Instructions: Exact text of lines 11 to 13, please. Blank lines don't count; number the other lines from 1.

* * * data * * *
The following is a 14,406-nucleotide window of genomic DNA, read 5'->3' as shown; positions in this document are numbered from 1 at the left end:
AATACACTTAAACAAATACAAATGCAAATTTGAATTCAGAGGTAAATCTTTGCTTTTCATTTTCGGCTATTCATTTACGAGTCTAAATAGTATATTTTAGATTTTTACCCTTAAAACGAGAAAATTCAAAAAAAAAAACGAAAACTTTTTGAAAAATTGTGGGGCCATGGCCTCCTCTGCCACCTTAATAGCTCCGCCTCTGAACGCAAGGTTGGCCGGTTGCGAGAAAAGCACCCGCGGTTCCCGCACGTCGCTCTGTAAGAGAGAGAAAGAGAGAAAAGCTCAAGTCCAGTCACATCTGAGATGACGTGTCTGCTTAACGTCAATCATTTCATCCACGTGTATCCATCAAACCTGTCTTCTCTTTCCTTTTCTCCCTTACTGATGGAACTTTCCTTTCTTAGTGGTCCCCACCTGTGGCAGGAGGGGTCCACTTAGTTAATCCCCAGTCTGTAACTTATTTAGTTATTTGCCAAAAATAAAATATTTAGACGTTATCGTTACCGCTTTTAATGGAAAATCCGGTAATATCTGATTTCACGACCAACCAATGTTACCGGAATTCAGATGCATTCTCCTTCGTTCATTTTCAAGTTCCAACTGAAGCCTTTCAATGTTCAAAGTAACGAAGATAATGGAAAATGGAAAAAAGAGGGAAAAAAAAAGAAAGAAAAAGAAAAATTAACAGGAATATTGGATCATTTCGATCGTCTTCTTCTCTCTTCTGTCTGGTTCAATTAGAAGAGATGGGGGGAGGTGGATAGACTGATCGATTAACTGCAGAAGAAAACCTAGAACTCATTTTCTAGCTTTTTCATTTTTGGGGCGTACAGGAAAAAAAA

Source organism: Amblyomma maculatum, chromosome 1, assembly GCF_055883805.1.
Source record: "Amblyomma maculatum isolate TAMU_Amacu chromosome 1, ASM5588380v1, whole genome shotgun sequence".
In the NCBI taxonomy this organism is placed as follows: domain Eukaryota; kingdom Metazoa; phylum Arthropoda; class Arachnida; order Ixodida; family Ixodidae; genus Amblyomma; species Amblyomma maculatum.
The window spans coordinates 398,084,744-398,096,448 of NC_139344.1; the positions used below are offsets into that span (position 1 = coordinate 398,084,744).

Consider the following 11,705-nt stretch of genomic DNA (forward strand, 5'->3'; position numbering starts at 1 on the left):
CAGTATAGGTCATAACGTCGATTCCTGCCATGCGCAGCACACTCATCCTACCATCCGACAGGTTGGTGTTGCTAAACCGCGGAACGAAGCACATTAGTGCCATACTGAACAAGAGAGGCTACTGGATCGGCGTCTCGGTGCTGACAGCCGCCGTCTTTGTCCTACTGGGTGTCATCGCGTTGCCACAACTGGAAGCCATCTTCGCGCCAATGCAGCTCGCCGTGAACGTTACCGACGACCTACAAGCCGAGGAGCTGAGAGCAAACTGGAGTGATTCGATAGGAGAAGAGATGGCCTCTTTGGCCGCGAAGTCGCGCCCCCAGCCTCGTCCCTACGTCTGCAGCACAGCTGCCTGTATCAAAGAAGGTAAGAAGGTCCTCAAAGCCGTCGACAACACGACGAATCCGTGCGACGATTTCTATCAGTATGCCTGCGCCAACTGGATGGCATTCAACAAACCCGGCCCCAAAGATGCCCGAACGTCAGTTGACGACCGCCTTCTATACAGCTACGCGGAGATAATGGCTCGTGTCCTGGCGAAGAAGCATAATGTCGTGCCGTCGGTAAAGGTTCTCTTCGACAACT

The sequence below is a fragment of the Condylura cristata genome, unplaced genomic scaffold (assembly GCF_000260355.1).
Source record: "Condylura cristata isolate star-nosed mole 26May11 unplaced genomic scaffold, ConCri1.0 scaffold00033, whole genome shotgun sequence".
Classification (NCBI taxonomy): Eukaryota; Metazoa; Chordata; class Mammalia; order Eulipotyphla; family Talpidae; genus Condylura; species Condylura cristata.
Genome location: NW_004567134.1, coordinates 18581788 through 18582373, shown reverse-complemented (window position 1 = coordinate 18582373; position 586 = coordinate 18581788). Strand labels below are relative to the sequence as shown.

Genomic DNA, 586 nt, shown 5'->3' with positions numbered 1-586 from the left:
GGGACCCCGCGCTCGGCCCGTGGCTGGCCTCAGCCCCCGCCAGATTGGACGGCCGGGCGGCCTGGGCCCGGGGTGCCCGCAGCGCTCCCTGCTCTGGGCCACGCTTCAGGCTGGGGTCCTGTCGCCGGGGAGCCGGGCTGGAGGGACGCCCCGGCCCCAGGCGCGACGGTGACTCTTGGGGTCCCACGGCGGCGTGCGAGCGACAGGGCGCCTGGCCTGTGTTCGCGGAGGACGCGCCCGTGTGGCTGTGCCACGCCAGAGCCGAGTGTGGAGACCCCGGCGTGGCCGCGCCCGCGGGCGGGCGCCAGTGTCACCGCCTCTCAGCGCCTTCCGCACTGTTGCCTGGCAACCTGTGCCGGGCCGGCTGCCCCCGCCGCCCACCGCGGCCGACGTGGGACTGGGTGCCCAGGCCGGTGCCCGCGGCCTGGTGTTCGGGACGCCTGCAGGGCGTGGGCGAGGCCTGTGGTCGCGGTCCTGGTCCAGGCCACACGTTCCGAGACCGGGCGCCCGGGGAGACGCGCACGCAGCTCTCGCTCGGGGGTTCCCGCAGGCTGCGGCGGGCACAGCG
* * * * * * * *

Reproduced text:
Classification (NCBI taxonomy): Eukaryota; Metazoa; Chordata; class Mammalia; order Eulipotyphla; family Talpidae; genus Condylura; species Condylura cristata.
Genome location: NW_004567134.1, coordinates 18581788 through 18582373, shown reverse-complemented (window position 1 = coordinate 18582373; position 586 = coordinate 18581788). Strand labels below are relative to the sequence as shown.

Genomic DNA, 586 nt, shown 5'->3' with positions numbered 1-586 from the left: